Italy triumph at World Cup
Italy have triumphed on a dramatic final day of seesawying leaders at the Omega Mission Hills World Cup.
Brothers Francesco and Edoardo Molinari savoured a sweet victory after guiding Italy to an historic first World Cup title following a tense three-way final round battle with Ireland and Sweden.
A four-under-par 68 in the final round of alternate shot foursomes and the resulting 29-under par total secured the triumph which the jubilant brothers rank just behind Costantino Rocca’s runner-up finish at The Open in 1995.
In 2005 Edoardo became the first European to win the US Amateur Championship since 1911 before Francesco became the first Italian in 26 years to win his country’s Open championship a year later.
And their latest success follows Italian teenager Matteo Manassero becoming the youngest winner of the British amateur title in June.
“It feels really good. We probably haven’t realised what we have achieved. We just had to hang in there and try to finish it up in the last few holes,” said 27-year-old Inter Milan fan Francesco.
“We were also fortunate to hole a couple of good putts which kept us in front of everybody. We played great golf all week and it feels amazing.”
For elder brother Edoardo, the triumph caps a spectacular year in which he ensured an instant return to the European Tour after setting a Challenge Tour earnings record before winning the high-profile Dunlop Phoenix tournament in Japan the week before heading to China.
“To win this week was always a dream of ours and to win by one shot is even sweeter,” said the 28-year-old Juventus fan.
“To win by one shot against some really good teams like Ireland and Sweden is a great feeling. All of the players involved in the other teams were Ryder Cup players, so I think we probably had not realised what we have done.”
Three consecutive birdie putts from Francesco at the start of the back nine were the key as Irish duo Rory McIlroy and Graeme McDowell let slip a three-shot lead.
Ireland had led for just over three rounds over the Olazabal course at Mission Hills Golf Club but failed to fire on the final day.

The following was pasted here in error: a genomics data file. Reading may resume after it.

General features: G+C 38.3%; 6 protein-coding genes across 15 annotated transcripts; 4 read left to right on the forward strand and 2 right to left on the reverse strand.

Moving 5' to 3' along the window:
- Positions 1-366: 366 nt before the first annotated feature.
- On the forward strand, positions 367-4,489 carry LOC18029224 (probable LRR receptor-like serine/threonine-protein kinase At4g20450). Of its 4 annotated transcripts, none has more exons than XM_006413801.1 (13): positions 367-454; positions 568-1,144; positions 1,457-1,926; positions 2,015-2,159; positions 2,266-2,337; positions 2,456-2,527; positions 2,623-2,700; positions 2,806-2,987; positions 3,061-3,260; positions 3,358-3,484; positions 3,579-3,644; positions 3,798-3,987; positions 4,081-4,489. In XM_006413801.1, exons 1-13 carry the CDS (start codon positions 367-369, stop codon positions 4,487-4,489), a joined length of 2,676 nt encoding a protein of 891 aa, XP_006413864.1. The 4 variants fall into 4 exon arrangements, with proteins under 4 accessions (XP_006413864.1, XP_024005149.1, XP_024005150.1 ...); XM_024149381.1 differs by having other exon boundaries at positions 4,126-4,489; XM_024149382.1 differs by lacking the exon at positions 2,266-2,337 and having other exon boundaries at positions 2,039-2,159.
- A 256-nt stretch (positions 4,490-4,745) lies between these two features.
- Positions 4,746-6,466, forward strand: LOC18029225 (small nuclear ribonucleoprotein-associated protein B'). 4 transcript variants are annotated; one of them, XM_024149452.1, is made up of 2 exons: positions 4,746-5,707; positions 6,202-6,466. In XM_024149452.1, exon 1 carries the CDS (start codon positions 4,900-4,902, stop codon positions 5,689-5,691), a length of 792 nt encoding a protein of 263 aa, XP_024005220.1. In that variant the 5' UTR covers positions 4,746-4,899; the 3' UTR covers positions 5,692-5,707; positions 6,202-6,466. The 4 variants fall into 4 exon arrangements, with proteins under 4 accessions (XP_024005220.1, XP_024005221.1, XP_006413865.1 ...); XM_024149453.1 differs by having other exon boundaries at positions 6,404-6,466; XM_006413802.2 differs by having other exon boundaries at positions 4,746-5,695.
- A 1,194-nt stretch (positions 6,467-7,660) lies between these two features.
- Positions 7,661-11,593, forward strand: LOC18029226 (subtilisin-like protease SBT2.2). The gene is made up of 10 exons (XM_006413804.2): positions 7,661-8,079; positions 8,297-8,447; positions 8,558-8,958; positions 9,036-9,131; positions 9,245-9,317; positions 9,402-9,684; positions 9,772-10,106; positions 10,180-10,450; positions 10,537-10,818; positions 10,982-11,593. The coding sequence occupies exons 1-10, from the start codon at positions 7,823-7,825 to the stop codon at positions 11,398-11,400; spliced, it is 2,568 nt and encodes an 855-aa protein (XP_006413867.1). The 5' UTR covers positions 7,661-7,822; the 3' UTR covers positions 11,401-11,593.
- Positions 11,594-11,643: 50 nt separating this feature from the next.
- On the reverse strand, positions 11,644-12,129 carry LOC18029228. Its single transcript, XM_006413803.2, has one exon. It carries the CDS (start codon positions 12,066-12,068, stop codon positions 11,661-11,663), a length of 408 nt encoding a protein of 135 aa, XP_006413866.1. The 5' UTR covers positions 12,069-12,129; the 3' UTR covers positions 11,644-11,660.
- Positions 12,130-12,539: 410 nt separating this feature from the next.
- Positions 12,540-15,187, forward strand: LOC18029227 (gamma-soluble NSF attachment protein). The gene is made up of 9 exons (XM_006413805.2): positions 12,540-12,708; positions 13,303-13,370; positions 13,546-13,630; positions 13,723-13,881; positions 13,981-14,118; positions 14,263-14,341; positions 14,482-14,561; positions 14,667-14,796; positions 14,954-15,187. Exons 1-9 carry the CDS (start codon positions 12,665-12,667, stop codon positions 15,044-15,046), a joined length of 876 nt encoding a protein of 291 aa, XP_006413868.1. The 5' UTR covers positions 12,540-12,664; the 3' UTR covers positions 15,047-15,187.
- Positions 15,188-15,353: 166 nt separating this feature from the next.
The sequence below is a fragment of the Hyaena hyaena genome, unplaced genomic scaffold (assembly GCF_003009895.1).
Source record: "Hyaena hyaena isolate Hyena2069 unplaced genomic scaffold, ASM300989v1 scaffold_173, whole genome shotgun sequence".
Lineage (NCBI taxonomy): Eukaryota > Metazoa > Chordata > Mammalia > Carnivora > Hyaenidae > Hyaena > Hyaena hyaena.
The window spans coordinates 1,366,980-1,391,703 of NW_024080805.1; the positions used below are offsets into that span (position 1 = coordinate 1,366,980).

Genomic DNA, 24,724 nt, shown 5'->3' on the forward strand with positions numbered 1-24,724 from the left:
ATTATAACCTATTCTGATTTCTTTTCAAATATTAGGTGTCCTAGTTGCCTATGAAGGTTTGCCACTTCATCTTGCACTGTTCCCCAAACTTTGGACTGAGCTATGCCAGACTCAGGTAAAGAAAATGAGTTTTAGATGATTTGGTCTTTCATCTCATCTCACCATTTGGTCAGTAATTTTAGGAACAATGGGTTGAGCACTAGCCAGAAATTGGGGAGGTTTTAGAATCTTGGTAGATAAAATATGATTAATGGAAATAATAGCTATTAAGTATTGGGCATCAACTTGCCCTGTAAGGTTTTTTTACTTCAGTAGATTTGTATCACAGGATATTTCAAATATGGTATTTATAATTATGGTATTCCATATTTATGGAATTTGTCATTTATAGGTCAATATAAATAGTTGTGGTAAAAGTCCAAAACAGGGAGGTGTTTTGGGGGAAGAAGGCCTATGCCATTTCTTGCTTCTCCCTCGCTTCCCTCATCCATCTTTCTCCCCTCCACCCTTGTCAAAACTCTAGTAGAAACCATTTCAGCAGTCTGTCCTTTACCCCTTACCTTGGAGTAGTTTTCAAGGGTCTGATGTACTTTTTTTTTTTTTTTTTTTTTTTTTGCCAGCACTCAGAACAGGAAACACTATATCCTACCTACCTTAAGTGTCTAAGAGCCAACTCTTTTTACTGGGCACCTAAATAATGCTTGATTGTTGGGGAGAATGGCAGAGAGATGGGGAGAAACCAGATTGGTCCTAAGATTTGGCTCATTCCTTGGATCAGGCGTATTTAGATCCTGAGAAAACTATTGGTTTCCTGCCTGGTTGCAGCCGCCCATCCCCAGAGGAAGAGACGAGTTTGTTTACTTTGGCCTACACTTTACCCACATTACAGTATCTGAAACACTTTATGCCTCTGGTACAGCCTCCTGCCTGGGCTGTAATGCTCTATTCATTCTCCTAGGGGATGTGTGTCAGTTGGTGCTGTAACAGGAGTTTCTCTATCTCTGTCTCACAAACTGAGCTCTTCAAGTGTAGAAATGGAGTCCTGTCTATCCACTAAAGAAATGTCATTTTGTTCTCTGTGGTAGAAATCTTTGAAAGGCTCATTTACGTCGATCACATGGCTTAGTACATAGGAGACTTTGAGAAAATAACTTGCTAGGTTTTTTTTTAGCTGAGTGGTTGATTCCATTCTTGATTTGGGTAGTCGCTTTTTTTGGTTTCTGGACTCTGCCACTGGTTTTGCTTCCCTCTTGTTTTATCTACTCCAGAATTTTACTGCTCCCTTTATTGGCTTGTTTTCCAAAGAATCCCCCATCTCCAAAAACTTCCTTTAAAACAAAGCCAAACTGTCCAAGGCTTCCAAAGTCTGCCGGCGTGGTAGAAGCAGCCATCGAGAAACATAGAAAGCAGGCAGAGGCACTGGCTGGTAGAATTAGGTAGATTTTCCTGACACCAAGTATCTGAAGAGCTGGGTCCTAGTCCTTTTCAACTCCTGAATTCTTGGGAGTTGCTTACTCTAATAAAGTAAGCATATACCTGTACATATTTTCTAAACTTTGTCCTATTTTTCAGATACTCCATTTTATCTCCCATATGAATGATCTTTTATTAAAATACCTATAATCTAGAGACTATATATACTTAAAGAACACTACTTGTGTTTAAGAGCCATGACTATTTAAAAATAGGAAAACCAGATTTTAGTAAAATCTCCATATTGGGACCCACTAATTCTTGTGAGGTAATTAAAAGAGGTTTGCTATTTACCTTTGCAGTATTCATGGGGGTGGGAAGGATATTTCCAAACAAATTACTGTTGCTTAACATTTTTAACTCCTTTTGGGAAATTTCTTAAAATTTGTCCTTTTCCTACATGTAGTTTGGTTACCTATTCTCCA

After Francesco had scrambled from the greenside bunker at the last to secure a par for Italy, McDowell agonisingly missed a birdie chance by inches which would have earned a play-off but capped an error-strewn two under 70.
“It’s been a great week. Myself and Graeme really enjoyed it especially being in the hunt today was a good feeling. But we weren’t able to pull it off, we both played pretty averagely,” said world number 10 McIlroy.
“We shot two under but it could have been a lot better. It was pleasure to play with Graeme and try and win a title with him, it just wasn’t meant to be.”
Henrik Stenson and Robert Karlsson produced a gallant defence of their title as the Swede’s dropped just one shot all week.
Like Ireland, Sweden had a chance at the last but Stenson’s birdie putt rolled around the cup as a final round three-under 69 proved only good enough for a runner-up finish.
“We had a great week. We played well all week,” said Stenson. “Unfortunately my putter was too cold in the final round, that’s what it comes down to in my book. I had a great putt on the last from 45 feet and it looked in most of the time and went down and came back up again, and that was for the play-off the way it turns out.
“Obviously there is a little bit of disappointment, but I can’t really hold a 45-foot lip-out on the last responsible. I had plenty of chances and I didn’t take them, so it’s basically down to my putting.”
An impressive bogey-free eight under 64 came too late from Ian Poulter and Ross Fisher as England finished fourth, with Japan fifth ahead of Australia.
South Africa, Wales, YE Yang’s Korea, Martin Kaymer’s Germany and USA, who left the best till last with a brilliant bogey-free final round 10-under-par 62 in the traditionally testing alternate shot format, rounded out the top 10.
Padraig Harrington: Bryson DeChambeau has stolen the glory and the thunder
Padraig Harrington says Bryson DeChambeau’s successful power game is going to shape the future of golf.
Bernard Gallacher and Sam Torrance relive 1995 Ryder Cup moments
This Thursday marks 25 years since Europe won the Ryder Cup on American soil in sensational fashion.
US Open winner Bryson DeChambeau ‘changing the way people think about the game’
The 27-year-old was the only player to break par on a demanding final day.
5 things you might not know about US Open champion Bryson DeChambeau
DeChambeau can sign his autograph backwards with his left hand.
Bryson DeChambeau savours ‘blood, sweat and tears’ US Open triumph
The American won by six shots from compatriot Matthew Wolff.
Bryson DeChambeau wins US Open with Winged Foot masterclass
The American finished six shots clear of compatriot Matthew Wolff,
Rory McIlroy unravels within minutes as Winged Foot bears its teeth
The four-time major winner found the fairway and green in regulation on the opening hole, but then four-putted from 90 feet.
Distance debate set to roll on as errant drives fail to derail US Open hopefuls
Only two players had finished under par in five previous US Opens at Winged Foot.